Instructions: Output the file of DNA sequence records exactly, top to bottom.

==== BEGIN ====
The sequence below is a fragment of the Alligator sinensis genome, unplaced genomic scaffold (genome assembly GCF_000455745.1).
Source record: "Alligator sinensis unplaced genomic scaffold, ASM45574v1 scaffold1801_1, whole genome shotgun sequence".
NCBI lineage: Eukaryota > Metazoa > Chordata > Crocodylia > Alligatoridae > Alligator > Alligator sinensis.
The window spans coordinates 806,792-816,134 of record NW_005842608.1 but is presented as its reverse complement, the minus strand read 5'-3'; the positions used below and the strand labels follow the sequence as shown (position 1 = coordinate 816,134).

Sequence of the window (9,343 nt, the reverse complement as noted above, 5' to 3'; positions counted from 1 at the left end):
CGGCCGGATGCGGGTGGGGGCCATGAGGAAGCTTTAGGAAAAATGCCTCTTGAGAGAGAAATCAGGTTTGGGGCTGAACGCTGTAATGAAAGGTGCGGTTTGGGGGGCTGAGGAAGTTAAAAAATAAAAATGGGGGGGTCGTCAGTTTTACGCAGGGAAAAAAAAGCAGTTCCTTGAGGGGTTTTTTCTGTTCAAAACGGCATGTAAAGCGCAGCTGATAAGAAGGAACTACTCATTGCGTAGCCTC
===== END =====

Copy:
The sequence below is a fragment of the Alligator sinensis genome, unplaced genomic scaffold (genome assembly GCF_000455745.1).
Source record: "Alligator sinensis unplaced genomic scaffold, ASM45574v1 scaffold1801_1, whole genome shotgun sequence".
NCBI lineage: Eukaryota > Metazoa > Chordata > Crocodylia > Alligatoridae > Alligator > Alligator sinensis.
The window spans coordinates 806,792-816,134 of record NW_005842608.1 but is presented as its reverse complement, the minus strand read 5'-3'; the positions used below and the strand labels follow the sequence as shown (position 1 = coordinate 816,134).

Sequence of the window (9,343 nt, the reverse complement as noted above, 5' to 3'; positions counted from 1 at the left end):
CGGCCGGATGCGGGTGGGGGCCATGAGGAAGCTTTAGGAAAAATGCCTCTTGAGAGAGAAATCAGGTTTGGGGCTGAACGCTGTAATGAAAGGTGCGGTTTGGGGGGCTGAGGAAGTTAAAAAATAAAAATGGGGGGGTCGTCAGTTTTACGCAGGGAAAAAAAAGCAGTTCCTTGAGGGGTTTTTTCTGTTCAAAACGGCATGTAAAGCGCAGCTGATAAGAAGGAACTACTCATTGCGTAGCCTC